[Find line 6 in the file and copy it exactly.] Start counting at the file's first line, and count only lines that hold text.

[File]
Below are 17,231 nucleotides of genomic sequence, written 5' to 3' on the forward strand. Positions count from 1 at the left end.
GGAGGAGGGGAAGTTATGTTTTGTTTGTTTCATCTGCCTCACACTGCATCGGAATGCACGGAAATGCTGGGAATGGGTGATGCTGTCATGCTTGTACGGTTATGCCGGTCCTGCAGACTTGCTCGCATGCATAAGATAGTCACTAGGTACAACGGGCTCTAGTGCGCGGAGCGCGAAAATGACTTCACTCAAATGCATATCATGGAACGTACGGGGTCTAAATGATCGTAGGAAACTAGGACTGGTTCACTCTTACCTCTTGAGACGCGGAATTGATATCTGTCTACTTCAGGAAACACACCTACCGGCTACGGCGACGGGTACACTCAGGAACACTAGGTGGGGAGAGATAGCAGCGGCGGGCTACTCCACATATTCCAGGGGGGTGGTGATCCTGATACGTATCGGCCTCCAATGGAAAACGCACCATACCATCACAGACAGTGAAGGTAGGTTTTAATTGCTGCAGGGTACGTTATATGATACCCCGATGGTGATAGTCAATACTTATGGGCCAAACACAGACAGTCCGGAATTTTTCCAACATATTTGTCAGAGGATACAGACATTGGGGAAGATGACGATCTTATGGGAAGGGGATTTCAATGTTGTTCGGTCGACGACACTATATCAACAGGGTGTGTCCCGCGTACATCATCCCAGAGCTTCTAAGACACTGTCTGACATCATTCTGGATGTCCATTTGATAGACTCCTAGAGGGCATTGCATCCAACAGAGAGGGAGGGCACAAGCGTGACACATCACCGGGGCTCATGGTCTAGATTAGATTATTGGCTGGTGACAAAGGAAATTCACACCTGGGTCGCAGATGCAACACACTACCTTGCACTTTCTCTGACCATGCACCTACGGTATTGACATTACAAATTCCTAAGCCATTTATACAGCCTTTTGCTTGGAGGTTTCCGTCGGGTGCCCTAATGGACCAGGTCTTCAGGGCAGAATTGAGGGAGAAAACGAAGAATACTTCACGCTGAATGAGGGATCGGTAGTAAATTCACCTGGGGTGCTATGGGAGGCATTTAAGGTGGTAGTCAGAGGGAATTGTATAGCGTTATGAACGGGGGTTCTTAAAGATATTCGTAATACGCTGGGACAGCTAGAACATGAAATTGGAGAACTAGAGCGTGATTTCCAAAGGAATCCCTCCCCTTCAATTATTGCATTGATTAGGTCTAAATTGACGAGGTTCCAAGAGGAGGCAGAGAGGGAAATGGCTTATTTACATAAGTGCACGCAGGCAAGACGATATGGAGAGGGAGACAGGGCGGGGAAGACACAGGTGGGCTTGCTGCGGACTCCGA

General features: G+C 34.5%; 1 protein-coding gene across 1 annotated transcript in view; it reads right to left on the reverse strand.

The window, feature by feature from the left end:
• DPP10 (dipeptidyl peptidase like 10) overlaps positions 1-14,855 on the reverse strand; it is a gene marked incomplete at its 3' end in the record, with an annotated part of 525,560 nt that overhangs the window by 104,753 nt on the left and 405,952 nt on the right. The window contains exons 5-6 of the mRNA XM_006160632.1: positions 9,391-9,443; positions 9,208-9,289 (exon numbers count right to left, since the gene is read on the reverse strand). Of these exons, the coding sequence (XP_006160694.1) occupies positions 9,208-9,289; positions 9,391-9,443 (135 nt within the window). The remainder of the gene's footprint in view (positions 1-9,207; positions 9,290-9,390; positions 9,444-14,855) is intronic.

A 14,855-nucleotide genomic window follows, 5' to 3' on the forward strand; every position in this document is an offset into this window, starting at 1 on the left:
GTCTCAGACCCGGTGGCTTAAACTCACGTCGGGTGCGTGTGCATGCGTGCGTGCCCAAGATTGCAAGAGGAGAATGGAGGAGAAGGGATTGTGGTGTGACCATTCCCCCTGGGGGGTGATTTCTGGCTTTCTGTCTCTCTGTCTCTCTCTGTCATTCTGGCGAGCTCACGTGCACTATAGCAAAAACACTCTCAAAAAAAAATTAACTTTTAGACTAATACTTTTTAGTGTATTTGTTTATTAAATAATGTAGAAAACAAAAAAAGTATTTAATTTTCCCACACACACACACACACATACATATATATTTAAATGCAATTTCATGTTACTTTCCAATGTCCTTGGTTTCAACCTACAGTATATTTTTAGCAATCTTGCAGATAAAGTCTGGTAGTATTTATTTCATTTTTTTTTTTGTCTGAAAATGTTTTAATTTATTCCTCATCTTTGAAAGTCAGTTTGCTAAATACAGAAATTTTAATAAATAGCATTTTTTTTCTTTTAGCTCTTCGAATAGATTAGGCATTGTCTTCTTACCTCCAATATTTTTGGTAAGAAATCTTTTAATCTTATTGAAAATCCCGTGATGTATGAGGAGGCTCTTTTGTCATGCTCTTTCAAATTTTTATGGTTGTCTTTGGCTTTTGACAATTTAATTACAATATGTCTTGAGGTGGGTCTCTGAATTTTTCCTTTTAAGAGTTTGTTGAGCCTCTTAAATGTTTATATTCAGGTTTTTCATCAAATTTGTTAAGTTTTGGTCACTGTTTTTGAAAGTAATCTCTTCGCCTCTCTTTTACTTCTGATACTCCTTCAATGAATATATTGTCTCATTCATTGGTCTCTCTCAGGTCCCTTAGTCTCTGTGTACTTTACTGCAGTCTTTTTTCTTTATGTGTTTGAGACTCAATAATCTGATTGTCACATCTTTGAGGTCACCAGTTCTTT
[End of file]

A 14,855-nucleotide genomic window follows, 5' to 3' on the forward strand; every position in this document is an offset into this window, starting at 1 on the left: